White House Says Hiroshima Visit Should Not Be Viewed As An Apology
ARI SHAPIRO, HOST:
Dartmouth professor Jennifer Lind recently wrote that a presidential visit to Hiroshima would be a complex and controversial journey. She's author of the book "Sorry States: Apologies In International Politics." I asked Lind about how the White House is describing President Obama's upcoming visit as a chance to look forward rather than apologize for the past.
JENNIFER LIND: It's a very important distinction. If the president were to go to Hiroshima and offer an apology for the use of atomic weapons there, this would go against prevailing American opinion about the use of the atomic bombs in World War II.
The majority of Americans do not believe an apology is necessary. They believe that the bombs basically spared the need for a very bloody invasion of the Japanese main islands and therefore ended a really terrible war, which, in their view, the Japanese had started. So Americans do not support an apology to Japan. So the president issuing one would be a deeply controversial move.
SHAPIRO: Do Americans support an expression of contrition?
LIND: Well, I guess we shall see.
SHAPIRO: (Laughter) More broadly, what does it say about the relationship between the U.S. and Japan right now that President Obama is making this move?
LIND: I think that the U.S. and Japan have an extremely strong, very warm friendship. And I think what's the most interesting thing that we can tell from this event is if we look at the Japanese handling of this event, the Japanese have been extremely obliging, extremely mature in their acceptance of the way that the White House is trying to frame this. So in other words, the White House is saying this is not an apology to Japan. This is an expression of shared respect and shared commitment to peace.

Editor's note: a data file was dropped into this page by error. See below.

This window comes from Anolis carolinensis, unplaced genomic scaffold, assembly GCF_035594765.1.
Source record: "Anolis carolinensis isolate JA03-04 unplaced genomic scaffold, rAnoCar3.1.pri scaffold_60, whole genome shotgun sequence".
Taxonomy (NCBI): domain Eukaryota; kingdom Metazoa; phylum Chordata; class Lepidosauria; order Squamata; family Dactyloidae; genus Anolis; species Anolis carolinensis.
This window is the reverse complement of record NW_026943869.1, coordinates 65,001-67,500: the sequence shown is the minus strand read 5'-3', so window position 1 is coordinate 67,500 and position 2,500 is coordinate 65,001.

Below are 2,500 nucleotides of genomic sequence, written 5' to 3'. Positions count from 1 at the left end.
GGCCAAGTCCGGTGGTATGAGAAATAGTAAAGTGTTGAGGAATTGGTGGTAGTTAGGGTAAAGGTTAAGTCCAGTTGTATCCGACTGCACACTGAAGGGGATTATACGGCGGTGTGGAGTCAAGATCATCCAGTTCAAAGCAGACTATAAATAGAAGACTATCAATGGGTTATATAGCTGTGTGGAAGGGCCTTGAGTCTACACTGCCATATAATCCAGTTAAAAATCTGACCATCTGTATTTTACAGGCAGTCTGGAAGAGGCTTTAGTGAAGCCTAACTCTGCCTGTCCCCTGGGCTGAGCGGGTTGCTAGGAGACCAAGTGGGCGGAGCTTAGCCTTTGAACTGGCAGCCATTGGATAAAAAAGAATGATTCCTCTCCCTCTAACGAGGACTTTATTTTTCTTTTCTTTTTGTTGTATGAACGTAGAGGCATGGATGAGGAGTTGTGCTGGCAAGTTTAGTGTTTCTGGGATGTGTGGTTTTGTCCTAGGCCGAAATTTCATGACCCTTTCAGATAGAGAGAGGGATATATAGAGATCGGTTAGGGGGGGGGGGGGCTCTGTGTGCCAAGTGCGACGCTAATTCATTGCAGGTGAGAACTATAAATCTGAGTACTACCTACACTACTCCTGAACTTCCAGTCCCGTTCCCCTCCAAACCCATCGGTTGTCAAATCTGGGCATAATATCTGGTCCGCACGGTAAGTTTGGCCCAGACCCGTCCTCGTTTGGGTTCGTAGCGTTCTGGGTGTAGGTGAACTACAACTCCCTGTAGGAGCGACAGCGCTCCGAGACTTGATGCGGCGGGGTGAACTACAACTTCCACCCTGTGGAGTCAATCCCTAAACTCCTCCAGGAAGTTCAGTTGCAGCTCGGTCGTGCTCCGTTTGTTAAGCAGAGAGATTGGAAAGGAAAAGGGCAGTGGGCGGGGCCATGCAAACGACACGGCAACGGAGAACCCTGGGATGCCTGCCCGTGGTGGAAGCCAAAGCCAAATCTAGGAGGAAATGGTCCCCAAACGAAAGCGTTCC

And the Japanese say, yes, absolutely, this is the case. And just think about what they might have said. They might have said, no, you should be apologizing to us. You dropped atomic weapons on us. So the fact that they are as obliging and cooperative in this as they have been really suggests this is a very committed, very strong partnership that we have.
SHAPIRO: There are strategic implications for this, right? I mean, in the context of the U.S. pivot to Asia, trying to counterbalance China, what impact might this have?
LIND: Anything that strengthens the U.S.-Japan alliance is something that is going to be really useful at this time. The rise of China and China's activity in East Asia is something that's worrying a lot of folks in both the U.S. and Japan. And so many people would see that these sorts of gestures are a good thing. These sorts of commemorative gestures are something that are being paired with the more substantive material gestures, such as the passage of the security legislation in Japan.
SHAPIRO: This is not President Obama's first visit to Japan during his presidency. And in the past, he's always decided not to visit Hiroshima. What do you think changed?
LIND: Well, my understanding is that he was thinking about a big gesture in terms of the ending of his presidency, making a big gesture that he could really believe in and provide a lot of leadership in. And we do know that the president has been very committed, at least in his own thinking, to the agenda of nuclear disarmament and nonproliferation and that this is something that perhaps he could do in his mind that would further that goal.
SHAPIRO: Are you surprised that the White House made this move?
LIND: I am and I am not. I'm a bit surprised because it is a risky move in the middle of a presidential campaign when the risk of losing has such consequences (laughter). And at the same time, I'm not surprised given what we know of President Obama. We know from these speeches, such as Strausberg and Cairo and elsewhere, that he ruminates about America's past behavior. And so in that respect it does seem like a natural thing for him to do.
SHAPIRO: That's Dartmouth professor Jennifer Lind. Thanks very much for speaking with us.
LIND: Thank you.
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